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International Arbitration Quarterly Bulletin, February 2016

In this issue: Now what? Enforcing Foreign Arbitral Awards in Thailand and Vietnam; Offers to Mediate – The New Calderbank?; Pencil Hill Ltd v US Citta Di Palermo SpA1: The High Court enforces arbitration award even though sum awarded was under a penalty clause; Dubai court judgment refuses to find arbitrators liable and further supports Dubai as a centre for international arbitration; Privy Council takes the option out of optional arbitration clauses; Singapore International Arbitration Centre consultations: revised draft 2016 Rules, and new Investment Arbitration Rules 2016; HFW cements Middle East presence with launch of three new Associations; Conferences and events

Now what? Enforcing Foreign Arbitral Awards in Thailand and Vietnam

Wole Olufunwa considers how to navigate the procedural and practical difficulties of enforcement in Thailand and Vietnam, and convert paper victories into Bhat (฿) or Dong (₫).

The New York Convention

Along with 154 other states, Thailand1 and Vietnam are parties to the United Nations Convention on the Recognition and Enforcement of Foreign Arbitral Awards 1958 (the New York Convention). The New York Convention provides that its members must recognise and enforce arbitration awards issued in other contracting states, subject only to certain limited exceptions.

The provisions of the New York Convention serve as the foundation for recognition and enforcement proceedings in both Thailand and Vietnam. However, the application of these same provisions differ between the two jurisdictions.

Thailand: Establishing Conventions

The New York Convention and the Geneva Convention 1927 will only assist so far in enforcing a foreign arbitral award in Thailand.

The Thai courts adopt a conservative approach to the recognition and enforcement of foreign arbitral awards, placing the onus on the applicant to establish and prove that one of the conventions applies. Enforcement is not merely an administrative rubber stamp or an automatic process, but is in fact a full and separate court proceeding, which may potentially delve into the substantive issues already raised and determined in arbitration. It is often due to the time and costs involved in the process which result in many applications for enforcement of foreign arbitral awards in Thailand failing or being discontinued.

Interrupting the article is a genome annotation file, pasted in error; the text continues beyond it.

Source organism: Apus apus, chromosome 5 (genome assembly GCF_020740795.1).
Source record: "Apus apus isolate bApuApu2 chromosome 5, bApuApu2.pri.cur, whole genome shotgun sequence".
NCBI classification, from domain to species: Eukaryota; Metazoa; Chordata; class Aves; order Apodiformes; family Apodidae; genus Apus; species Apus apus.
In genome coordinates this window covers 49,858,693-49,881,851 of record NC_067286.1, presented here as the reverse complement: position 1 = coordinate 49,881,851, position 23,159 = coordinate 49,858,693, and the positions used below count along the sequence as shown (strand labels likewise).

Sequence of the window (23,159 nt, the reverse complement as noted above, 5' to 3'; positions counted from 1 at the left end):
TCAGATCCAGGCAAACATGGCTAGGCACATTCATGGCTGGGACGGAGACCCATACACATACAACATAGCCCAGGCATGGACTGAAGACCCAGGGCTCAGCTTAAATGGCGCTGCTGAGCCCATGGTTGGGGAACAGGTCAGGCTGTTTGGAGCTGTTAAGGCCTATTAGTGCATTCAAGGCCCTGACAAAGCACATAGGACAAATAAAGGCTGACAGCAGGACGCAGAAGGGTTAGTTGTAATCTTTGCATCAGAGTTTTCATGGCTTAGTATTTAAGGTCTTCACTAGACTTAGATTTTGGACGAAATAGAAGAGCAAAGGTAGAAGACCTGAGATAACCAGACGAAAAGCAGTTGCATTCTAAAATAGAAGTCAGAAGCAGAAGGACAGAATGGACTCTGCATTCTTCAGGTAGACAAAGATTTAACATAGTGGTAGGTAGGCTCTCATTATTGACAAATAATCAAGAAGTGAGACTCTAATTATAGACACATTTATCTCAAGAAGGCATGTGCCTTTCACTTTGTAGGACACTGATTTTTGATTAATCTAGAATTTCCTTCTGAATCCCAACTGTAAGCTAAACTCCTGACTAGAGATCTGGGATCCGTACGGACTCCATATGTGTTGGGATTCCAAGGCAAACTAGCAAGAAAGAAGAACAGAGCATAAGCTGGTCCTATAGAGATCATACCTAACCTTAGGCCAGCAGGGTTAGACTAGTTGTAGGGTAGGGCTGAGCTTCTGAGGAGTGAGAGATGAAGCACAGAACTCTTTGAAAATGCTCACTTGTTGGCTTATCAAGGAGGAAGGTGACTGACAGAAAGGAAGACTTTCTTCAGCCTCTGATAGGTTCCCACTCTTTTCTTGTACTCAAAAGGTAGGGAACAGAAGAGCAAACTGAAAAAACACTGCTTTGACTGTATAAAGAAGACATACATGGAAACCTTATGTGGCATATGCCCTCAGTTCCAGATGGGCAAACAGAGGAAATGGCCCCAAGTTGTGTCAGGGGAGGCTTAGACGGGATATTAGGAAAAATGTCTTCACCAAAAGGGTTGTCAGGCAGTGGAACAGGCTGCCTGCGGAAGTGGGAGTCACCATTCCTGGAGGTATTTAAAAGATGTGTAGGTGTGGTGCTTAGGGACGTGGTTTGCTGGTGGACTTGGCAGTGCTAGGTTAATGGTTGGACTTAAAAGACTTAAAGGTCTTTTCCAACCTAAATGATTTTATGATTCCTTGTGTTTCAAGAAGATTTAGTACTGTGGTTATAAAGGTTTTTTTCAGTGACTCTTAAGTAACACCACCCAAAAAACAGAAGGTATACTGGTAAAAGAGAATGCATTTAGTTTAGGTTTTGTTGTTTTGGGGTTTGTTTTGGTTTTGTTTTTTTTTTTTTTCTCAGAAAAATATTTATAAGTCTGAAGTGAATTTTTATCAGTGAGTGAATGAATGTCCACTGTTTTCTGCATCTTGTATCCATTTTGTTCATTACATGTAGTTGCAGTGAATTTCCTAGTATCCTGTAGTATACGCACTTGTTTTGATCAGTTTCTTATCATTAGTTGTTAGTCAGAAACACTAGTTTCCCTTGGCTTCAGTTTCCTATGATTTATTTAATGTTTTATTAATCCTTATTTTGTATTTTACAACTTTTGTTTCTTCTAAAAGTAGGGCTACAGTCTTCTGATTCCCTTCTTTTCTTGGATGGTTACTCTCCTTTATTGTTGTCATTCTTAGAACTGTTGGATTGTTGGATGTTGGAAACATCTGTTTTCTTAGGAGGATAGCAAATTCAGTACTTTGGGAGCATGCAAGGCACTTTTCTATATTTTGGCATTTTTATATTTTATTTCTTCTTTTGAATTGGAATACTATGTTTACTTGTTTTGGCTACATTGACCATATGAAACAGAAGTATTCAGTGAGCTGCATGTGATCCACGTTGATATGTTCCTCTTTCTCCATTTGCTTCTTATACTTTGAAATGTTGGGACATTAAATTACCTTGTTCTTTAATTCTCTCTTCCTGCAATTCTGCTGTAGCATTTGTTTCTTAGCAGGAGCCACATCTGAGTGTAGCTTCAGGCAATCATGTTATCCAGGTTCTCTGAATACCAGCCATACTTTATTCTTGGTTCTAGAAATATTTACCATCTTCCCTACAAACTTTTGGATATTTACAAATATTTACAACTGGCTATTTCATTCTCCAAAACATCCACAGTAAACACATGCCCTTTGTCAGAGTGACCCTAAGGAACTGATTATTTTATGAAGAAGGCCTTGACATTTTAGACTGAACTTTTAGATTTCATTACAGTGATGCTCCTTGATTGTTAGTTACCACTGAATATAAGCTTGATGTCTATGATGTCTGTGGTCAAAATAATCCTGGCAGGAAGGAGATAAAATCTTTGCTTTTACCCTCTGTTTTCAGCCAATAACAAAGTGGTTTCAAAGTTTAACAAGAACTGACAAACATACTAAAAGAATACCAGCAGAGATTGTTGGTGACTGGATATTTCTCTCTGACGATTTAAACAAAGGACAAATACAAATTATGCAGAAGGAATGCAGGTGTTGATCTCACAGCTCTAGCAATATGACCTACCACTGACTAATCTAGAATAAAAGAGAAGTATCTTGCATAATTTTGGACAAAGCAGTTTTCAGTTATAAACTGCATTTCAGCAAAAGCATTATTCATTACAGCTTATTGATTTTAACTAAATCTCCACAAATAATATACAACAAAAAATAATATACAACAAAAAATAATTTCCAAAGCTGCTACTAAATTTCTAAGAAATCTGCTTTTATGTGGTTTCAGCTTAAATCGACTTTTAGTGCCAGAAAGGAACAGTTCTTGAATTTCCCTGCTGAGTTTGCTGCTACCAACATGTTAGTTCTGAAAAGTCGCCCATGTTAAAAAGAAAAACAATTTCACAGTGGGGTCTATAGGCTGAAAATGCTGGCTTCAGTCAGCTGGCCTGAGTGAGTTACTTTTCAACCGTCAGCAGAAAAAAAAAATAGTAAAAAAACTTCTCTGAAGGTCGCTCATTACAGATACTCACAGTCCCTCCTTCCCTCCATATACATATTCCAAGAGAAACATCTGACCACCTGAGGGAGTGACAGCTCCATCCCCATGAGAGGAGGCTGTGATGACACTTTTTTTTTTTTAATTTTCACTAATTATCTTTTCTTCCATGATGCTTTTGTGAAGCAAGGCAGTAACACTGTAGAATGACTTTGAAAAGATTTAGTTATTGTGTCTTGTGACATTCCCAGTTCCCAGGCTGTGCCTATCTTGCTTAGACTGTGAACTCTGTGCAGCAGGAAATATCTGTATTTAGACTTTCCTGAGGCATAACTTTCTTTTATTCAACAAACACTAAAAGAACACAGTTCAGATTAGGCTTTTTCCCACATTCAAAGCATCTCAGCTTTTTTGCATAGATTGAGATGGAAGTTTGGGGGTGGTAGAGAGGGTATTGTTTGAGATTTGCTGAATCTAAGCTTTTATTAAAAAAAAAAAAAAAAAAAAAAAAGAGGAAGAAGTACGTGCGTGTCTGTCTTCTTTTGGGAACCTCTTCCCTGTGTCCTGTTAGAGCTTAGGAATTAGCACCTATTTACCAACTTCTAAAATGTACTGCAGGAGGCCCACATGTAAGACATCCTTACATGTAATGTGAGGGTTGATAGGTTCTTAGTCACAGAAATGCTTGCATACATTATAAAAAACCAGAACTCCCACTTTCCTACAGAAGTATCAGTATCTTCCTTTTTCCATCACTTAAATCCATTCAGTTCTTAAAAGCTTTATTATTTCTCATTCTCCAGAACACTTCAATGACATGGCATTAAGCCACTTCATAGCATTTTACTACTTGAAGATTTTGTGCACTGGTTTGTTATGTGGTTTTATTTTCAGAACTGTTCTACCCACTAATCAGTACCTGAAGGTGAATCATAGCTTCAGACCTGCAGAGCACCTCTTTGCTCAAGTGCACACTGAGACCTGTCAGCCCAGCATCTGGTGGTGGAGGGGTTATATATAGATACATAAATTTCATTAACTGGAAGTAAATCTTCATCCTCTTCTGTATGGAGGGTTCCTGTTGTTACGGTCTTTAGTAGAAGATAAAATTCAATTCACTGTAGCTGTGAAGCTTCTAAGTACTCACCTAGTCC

Applying to the Thai courts for recognition and enforcement

The process for enforcement begins with filing a petition to the relevant Thai court for a judgment recognising and enforcing the award, along with copies of the arbitral award and arbitration agreement, and certified translations of each. The court will then review the petition to ensure that all necessary requirements are fulfilled.

Once the petition has been filed, the defendant has the right to file an objection to the petition. Thereafter, a hearing for the petition will be scheduled and conducted. Should the court give judgment in the applicant’s favour, the applicant may enforce the foreign arbitral award as a Thai judgment, with the assistance of the Thai Legal Execution Department.

Resisting an application

However, the defendant in enforcement proceedings is entitled under Thai law to challenge the award on the grounds below, found in ss 42, 43(1)-(6) and 44 of the Arbitration Act 2002 (AA). These provisions are based on the terms of the New York Convention:

  • Limitation period: The petition for enforcement must be filed no later than three years from the date the award first became enforceable. (S42 AA)
  • Legal incapacity: A party to the arbitration agreement who does not have capacity will render the arbitration agreement voidable. (S43 (1) AA)
  • Status of arbitration agreement: Where the arbitration agreement is not binding under the governing law of the country agreed to by parties. (S43(2) AA)
  • Notification of proceedings: Where parties were not properly notified of the appointment of the arbitrators and the arbitration proceedings. (S43(3) AA)
  • Ultra vires award: Where the tribunal acted beyond the scope of the arbitration agreement. (S43(4) AA). Care should be taken by the parties when drafting these clauses.
  • Conduct of arbitration: Where the composition of the arbitral tribunal and/or the arbitral proceedings were not in accordance with the arbitration agreement, or agreed to by parties. (S43(5) AA)
  • Status of award: Where the award has been set aside or suspended by the court of the issuing state. (S43(6) AA)